Theatre stage geography
As a cast or crew member in any type of stage production you should know the customary terminology used for stage placement. When your director talks about movement on stage, he or she will use these terms. First we will take a look at the different areas of the stage itself and then explore some of the directional terms (such as Upstaging, Give Stage and Take Stage).
Different types of stages can be found and the terms used vary in relation to them. The example that is used here is for, what is called, the “proscenium stage”, which is the most common form found today and which is also the type of stage found at the Masque Theatre, as you will see in the illustration below.
A proscenium stage is oriented in such a way that the audience directly faces the playing area from the front only. The playing area is separated from the audience by a portal (the proscenium arch, or "pros" in short) and the stage is usually raised, higher than the first rows in the front of the house.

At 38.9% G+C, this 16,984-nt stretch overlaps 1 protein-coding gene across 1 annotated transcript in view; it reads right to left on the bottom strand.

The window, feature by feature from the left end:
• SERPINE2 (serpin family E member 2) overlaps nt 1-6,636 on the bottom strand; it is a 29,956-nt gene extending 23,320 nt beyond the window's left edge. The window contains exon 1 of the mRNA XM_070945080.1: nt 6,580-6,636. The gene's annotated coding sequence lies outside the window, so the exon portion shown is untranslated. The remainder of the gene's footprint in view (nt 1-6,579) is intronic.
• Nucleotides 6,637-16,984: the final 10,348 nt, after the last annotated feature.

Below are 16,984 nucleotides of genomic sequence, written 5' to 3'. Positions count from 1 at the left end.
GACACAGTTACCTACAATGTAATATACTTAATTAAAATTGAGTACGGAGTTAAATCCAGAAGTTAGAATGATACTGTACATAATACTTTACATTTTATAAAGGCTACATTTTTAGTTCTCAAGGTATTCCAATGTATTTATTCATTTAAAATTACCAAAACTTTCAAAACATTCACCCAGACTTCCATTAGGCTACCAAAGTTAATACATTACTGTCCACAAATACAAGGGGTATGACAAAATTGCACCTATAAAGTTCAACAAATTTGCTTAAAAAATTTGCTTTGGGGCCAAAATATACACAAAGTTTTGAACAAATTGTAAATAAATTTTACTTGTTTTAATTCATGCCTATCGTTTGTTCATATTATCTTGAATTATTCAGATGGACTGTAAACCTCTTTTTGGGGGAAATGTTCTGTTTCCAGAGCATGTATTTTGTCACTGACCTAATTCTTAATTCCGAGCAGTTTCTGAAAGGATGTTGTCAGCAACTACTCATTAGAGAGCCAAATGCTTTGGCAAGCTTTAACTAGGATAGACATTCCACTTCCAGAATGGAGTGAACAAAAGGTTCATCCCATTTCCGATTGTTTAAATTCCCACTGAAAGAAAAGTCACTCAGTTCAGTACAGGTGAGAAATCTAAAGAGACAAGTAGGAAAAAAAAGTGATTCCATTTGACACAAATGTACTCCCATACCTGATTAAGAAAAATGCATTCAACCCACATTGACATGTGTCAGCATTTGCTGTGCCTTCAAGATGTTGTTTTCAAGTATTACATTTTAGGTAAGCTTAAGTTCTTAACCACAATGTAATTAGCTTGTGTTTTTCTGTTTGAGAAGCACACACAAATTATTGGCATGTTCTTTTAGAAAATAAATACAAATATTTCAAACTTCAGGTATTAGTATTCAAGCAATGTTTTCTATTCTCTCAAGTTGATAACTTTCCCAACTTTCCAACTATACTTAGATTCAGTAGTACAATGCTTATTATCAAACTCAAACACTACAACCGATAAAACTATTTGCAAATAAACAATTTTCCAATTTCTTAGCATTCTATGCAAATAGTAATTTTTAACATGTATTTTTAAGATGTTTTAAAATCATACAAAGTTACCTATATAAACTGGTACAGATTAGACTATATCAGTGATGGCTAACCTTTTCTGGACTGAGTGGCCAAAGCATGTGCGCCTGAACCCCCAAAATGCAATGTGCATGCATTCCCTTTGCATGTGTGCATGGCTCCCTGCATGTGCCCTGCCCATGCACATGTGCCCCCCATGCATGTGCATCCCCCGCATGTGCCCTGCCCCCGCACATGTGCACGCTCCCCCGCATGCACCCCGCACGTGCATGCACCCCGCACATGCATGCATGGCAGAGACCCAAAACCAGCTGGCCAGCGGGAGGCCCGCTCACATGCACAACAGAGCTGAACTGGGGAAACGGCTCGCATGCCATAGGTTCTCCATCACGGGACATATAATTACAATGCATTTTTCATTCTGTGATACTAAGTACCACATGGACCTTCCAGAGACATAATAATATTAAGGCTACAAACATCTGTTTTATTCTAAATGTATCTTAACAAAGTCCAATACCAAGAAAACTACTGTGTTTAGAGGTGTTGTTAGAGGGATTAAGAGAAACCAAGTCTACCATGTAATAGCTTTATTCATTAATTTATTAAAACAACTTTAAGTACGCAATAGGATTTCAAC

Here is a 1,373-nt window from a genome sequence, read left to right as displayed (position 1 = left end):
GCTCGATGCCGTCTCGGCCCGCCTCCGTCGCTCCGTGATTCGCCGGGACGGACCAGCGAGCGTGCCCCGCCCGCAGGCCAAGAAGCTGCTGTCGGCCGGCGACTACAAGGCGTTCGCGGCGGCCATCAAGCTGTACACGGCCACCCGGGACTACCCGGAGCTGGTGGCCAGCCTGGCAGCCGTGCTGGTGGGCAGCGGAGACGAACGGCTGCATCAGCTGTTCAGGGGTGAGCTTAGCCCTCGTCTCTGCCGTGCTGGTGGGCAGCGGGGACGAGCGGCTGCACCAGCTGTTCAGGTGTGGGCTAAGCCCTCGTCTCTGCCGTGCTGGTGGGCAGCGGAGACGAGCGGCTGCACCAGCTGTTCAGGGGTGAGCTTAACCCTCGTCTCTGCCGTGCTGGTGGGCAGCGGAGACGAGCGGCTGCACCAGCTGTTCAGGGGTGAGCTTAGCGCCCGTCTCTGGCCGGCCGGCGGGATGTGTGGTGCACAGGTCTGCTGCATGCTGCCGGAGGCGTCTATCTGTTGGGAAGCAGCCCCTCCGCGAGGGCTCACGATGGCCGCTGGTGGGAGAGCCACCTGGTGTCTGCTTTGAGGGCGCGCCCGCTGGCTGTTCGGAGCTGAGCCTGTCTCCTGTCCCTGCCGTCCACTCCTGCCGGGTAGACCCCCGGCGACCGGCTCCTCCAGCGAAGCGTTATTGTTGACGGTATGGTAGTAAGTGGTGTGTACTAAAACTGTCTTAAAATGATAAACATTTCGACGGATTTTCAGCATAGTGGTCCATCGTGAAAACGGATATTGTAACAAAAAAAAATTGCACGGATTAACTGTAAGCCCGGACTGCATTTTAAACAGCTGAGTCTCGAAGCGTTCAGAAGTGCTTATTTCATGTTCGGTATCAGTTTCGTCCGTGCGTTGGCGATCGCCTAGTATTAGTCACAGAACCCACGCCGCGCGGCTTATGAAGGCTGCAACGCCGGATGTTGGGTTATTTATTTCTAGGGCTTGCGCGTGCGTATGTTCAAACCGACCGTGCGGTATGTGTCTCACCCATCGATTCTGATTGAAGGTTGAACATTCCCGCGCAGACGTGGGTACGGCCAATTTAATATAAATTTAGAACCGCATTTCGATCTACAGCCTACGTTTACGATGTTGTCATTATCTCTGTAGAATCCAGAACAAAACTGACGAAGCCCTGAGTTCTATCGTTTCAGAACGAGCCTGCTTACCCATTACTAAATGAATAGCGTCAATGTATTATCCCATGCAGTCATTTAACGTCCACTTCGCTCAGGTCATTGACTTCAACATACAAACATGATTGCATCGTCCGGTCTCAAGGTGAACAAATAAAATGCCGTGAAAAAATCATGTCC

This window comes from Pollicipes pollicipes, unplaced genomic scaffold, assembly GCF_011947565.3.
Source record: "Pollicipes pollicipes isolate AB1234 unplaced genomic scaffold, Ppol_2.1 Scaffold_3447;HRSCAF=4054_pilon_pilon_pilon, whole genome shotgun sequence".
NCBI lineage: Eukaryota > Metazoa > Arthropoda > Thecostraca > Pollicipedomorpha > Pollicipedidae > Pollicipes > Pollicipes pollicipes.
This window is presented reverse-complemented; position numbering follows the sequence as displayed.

The different stage areas and what they mean
In order to keep track of how performers and set pieces move around the space, the stage is divided up into sections and oriented according to the performers' perspective to the audience.
• Centre Line: Many directors refer to the centre line, which is an imaginary line that indicates the centre of the stage (playing area) and runs in an up- to downstage direction.
The Upstage, Centre Stage and Downstage areas are each further divided into left, centre and right:
Other stage areas and components
Directional stage terms
Next we will explore some of the common terminology your director will use during rehearsals, to get you (as a performer) to move from one area to another. The use of these terms saves everyone time and serves as clear instructions.
Look out for more news articles in which we will explore other aspects of theatre such as stage management, the role of a production secretary and properties (props).
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By Hein Kotze Google+